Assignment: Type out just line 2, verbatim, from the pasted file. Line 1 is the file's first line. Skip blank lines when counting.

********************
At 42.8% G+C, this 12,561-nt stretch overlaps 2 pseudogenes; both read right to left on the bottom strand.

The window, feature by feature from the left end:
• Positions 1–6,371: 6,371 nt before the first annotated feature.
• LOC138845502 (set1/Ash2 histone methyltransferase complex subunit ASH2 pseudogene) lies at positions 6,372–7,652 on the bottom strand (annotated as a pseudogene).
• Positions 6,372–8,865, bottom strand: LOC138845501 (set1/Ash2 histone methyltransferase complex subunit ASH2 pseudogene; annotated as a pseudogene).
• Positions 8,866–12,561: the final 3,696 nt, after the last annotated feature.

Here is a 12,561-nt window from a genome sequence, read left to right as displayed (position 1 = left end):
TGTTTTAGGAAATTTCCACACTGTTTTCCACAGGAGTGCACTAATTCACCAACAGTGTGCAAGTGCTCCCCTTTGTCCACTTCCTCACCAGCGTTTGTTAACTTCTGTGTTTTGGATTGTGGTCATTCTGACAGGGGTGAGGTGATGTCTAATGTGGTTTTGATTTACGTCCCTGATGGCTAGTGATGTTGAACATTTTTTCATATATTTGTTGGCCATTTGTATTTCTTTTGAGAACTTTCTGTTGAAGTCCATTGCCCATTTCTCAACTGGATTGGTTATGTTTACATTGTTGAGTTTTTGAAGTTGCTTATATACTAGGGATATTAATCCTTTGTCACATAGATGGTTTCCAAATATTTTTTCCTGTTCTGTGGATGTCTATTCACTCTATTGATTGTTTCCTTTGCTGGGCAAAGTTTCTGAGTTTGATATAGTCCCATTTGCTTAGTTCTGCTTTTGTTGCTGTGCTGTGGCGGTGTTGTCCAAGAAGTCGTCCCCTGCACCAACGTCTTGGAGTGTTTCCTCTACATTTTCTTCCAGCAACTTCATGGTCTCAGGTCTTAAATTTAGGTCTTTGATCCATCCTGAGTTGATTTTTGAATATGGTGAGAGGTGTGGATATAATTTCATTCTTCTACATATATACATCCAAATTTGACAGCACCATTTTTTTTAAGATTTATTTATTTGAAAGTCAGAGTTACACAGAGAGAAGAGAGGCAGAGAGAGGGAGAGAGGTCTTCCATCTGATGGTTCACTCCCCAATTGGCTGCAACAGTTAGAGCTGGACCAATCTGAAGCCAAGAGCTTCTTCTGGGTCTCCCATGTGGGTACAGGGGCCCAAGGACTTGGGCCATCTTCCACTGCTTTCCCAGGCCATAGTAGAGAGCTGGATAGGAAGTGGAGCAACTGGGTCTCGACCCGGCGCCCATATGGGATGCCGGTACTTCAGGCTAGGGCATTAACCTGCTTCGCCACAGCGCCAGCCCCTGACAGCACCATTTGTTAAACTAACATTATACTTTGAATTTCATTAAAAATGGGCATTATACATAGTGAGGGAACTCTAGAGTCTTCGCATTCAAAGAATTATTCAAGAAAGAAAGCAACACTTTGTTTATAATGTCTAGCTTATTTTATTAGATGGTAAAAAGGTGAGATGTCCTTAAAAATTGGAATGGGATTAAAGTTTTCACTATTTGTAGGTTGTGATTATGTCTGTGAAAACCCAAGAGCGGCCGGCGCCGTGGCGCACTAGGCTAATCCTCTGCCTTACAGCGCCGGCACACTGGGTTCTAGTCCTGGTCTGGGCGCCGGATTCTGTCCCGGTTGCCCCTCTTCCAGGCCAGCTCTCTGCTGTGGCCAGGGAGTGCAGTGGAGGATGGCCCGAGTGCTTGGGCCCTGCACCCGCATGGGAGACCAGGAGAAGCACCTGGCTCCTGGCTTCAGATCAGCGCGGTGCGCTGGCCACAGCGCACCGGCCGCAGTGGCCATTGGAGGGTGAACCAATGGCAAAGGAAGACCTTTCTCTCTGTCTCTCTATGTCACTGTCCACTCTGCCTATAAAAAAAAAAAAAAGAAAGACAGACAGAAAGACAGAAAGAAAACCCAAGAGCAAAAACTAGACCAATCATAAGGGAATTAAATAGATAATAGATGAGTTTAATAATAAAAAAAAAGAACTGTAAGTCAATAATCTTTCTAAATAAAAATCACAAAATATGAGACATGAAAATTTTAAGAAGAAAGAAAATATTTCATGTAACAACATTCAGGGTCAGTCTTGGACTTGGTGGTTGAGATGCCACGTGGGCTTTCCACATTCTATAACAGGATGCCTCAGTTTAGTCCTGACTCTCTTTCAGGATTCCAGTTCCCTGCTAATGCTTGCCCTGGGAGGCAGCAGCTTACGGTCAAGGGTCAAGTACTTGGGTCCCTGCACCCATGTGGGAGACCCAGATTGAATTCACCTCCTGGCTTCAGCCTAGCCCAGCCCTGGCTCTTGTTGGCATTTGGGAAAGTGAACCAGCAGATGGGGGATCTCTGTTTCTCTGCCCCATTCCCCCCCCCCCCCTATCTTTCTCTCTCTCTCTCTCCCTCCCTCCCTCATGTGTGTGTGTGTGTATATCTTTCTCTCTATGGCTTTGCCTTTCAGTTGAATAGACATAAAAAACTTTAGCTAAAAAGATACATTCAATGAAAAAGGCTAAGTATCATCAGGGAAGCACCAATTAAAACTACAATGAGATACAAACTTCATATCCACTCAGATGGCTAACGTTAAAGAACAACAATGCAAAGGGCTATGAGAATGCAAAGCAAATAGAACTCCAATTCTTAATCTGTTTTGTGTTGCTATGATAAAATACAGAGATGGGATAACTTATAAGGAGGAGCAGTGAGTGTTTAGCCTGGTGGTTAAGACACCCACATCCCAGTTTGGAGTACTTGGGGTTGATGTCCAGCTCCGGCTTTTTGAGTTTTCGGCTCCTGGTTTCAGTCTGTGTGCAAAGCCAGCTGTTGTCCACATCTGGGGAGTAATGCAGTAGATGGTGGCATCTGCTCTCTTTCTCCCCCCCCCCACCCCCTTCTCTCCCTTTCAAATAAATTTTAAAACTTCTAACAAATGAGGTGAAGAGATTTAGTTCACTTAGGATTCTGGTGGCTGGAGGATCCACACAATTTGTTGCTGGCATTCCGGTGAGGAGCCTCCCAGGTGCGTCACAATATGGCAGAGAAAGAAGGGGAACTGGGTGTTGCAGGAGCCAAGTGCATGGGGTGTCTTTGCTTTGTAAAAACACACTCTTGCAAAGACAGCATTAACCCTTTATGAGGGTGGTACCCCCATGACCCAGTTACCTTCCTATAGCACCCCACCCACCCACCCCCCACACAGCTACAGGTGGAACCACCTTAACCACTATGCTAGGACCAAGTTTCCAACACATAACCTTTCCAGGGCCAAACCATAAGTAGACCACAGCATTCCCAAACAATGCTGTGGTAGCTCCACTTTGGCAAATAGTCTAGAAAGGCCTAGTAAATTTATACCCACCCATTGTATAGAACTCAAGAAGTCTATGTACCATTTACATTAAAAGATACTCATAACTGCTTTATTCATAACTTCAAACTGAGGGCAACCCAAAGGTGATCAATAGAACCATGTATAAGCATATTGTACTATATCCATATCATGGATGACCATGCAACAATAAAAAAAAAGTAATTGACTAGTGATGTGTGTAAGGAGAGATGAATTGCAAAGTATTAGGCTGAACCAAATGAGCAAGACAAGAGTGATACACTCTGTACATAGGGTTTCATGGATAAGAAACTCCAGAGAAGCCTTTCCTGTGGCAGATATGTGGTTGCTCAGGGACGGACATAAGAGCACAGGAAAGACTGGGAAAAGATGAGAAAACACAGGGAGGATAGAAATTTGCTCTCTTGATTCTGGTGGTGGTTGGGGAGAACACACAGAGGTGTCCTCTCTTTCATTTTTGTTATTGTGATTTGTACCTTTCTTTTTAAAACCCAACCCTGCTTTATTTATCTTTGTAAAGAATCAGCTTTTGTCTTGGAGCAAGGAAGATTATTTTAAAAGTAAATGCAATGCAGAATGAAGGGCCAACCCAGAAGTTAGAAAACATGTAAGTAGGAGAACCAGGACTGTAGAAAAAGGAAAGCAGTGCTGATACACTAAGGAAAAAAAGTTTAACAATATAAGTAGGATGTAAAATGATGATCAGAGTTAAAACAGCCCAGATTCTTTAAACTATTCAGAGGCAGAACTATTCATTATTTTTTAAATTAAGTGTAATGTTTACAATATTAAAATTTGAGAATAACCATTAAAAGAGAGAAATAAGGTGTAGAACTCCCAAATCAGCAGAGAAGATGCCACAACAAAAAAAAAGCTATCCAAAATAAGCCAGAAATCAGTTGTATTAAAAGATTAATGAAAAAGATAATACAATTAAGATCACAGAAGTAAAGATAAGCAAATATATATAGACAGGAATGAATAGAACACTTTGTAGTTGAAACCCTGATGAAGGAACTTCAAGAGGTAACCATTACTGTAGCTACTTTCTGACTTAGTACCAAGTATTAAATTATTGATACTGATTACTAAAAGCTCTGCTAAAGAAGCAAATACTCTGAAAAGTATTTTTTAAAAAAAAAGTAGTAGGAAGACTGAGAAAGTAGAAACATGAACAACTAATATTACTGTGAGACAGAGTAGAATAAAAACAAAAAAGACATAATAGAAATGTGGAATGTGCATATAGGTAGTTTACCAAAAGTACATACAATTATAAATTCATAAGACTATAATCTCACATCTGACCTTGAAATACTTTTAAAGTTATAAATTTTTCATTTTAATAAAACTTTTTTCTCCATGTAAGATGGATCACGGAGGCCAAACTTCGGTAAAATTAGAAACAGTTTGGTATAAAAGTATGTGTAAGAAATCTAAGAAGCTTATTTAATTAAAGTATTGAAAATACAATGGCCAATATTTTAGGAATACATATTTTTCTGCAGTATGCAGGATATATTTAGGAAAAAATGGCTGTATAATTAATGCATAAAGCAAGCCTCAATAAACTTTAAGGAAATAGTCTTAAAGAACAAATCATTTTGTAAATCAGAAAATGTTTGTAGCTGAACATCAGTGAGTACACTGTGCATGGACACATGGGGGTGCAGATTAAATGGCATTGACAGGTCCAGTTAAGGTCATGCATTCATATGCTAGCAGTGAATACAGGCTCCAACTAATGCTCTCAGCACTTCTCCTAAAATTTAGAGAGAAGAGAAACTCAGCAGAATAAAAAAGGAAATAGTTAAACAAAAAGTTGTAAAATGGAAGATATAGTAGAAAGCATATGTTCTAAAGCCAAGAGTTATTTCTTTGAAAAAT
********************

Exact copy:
The window, feature by feature from the left end: